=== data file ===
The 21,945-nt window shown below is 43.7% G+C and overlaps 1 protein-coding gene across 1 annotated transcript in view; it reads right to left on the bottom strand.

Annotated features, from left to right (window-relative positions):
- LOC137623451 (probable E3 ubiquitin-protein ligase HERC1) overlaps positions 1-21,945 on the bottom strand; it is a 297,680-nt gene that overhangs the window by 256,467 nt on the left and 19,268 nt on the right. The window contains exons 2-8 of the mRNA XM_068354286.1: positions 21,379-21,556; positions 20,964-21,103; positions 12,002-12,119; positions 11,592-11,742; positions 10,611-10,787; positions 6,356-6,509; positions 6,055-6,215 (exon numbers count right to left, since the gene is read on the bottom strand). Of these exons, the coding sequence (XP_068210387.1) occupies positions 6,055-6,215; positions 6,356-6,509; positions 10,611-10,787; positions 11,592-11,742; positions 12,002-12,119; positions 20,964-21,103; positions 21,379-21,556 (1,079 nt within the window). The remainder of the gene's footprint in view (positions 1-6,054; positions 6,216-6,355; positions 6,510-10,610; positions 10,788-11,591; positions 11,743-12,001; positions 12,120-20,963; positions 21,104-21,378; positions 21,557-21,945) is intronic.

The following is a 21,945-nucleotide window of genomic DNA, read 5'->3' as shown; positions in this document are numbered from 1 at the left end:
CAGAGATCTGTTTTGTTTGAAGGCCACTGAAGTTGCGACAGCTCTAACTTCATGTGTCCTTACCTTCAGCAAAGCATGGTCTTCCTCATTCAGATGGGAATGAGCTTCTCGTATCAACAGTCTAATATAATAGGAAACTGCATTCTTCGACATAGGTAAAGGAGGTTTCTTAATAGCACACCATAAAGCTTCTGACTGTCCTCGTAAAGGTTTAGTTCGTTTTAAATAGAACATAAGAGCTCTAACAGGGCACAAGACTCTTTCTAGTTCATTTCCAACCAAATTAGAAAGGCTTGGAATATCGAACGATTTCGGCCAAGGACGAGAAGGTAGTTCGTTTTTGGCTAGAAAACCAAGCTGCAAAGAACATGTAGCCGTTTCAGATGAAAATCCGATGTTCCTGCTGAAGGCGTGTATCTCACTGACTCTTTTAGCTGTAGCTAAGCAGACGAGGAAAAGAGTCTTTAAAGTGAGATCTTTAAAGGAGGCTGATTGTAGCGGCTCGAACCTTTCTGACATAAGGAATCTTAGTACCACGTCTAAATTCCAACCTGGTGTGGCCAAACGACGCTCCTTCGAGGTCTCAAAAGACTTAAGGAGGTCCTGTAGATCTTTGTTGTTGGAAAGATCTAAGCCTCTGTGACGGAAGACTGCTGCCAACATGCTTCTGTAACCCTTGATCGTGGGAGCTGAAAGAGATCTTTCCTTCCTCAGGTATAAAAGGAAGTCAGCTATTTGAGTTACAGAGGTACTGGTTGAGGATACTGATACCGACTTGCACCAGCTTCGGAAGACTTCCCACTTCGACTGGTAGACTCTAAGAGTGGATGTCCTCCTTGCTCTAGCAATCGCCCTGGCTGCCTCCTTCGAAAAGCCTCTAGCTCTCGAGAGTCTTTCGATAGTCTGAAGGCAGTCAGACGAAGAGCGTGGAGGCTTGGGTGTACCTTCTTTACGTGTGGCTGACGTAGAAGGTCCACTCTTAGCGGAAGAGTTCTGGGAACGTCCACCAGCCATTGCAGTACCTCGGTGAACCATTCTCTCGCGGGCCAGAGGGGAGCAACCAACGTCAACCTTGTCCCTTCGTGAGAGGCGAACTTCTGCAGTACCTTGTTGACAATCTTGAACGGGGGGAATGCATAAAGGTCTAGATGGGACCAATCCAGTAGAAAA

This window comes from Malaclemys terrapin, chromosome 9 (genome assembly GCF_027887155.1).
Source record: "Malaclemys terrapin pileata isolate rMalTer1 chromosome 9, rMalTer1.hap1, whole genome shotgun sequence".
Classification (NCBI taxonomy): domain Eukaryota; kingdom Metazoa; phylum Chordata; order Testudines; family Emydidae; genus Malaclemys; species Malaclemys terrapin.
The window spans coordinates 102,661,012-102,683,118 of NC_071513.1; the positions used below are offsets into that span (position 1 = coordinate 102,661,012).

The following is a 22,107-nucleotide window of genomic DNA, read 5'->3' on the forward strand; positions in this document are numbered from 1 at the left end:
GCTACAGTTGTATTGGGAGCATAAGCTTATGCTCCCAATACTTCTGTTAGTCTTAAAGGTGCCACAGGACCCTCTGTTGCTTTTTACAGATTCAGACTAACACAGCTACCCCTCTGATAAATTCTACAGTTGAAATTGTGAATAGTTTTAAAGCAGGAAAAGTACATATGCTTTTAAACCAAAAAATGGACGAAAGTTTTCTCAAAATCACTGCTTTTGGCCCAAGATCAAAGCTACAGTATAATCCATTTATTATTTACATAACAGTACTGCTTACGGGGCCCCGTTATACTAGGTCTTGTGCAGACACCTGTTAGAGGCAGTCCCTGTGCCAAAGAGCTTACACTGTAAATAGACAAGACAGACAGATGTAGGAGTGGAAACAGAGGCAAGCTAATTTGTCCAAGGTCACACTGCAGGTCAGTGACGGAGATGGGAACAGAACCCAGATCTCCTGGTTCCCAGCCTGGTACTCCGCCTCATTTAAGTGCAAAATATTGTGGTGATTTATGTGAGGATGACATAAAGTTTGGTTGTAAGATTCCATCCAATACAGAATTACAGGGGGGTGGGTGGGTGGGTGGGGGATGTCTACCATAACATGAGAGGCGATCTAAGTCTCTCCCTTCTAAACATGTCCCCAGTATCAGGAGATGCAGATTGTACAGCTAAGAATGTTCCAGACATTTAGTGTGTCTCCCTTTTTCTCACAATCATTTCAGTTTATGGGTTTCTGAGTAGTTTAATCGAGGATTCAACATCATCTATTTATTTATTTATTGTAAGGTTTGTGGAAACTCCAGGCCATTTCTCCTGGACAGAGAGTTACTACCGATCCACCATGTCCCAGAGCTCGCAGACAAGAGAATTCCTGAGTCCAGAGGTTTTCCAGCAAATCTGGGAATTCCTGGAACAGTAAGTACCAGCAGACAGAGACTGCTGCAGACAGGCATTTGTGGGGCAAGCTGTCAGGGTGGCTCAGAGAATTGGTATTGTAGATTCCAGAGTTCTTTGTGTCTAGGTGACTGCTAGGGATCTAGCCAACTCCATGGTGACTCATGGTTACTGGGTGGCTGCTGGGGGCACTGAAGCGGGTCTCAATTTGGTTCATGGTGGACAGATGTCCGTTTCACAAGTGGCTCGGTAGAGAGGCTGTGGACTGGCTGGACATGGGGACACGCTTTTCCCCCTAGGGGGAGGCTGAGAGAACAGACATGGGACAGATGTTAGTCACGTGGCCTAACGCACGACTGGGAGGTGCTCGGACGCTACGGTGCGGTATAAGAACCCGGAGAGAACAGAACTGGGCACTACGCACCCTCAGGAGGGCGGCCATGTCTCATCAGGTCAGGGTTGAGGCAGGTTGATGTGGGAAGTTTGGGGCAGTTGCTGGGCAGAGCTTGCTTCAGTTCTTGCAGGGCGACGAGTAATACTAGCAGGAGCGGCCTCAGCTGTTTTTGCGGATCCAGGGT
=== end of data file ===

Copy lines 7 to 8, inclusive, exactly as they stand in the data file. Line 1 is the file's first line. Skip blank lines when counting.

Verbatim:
Source record: "Malaclemys terrapin pileata isolate rMalTer1 chromosome 9, rMalTer1.hap1, whole genome shotgun sequence".
Classification (NCBI taxonomy): domain Eukaryota; kingdom Metazoa; phylum Chordata; order Testudines; family Emydidae; genus Malaclemys; species Malaclemys terrapin.